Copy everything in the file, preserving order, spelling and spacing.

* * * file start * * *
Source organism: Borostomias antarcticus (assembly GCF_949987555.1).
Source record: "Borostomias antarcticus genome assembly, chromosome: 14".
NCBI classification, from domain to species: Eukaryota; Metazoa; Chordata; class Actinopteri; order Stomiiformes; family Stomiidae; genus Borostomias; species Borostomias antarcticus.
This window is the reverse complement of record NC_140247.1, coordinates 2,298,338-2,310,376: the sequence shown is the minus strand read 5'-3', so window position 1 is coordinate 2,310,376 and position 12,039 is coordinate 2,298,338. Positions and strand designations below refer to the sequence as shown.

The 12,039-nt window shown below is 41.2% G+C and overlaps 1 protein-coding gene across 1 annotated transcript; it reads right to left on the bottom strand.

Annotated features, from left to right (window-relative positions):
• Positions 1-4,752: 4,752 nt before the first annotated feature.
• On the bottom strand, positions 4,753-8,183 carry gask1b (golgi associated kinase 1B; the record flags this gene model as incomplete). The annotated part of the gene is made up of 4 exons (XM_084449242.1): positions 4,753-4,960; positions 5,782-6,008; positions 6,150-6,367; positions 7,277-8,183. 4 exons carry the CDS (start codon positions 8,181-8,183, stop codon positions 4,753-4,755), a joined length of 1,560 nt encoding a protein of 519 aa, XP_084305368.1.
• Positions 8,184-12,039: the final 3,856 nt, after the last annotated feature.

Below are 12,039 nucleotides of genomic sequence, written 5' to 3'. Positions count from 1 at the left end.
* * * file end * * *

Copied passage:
Source organism: Borostomias antarcticus (assembly GCF_949987555.1).
Source record: "Borostomias antarcticus genome assembly, chromosome: 14".
NCBI classification, from domain to species: Eukaryota; Metazoa; Chordata; class Actinopteri; order Stomiiformes; family Stomiidae; genus Borostomias; species Borostomias antarcticus.
This window is the reverse complement of record NC_140247.1, coordinates 2,298,338-2,310,376: the sequence shown is the minus strand read 5'-3', so window position 1 is coordinate 2,310,376 and position 12,039 is coordinate 2,298,338. Positions and strand designations below refer to the sequence as shown.

The 12,039-nt window shown below is 41.2% G+C and overlaps 1 protein-coding gene across 1 annotated transcript; it reads right to left on the bottom strand.

Annotated features, from left to right (window-relative positions):
• Positions 1-4,752: 4,752 nt before the first annotated feature.
• On the bottom strand, positions 4,753-8,183 carry gask1b (golgi associated kinase 1B; the record flags this gene model as incomplete). The annotated part of the gene is made up of 4 exons (XM_084449242.1): positions 4,753-4,960; positions 5,782-6,008; positions 6,150-6,367; positions 7,277-8,183. 4 exons carry the CDS (start codon positions 8,181-8,183, stop codon positions 4,753-4,755), a joined length of 1,560 nt encoding a protein of 519 aa, XP_084305368.1.
• Positions 8,184-12,039: the final 3,856 nt, after the last annotated feature.

Below are 12,039 nucleotides of genomic sequence, written 5' to 3'. Positions count from 1 at the left end.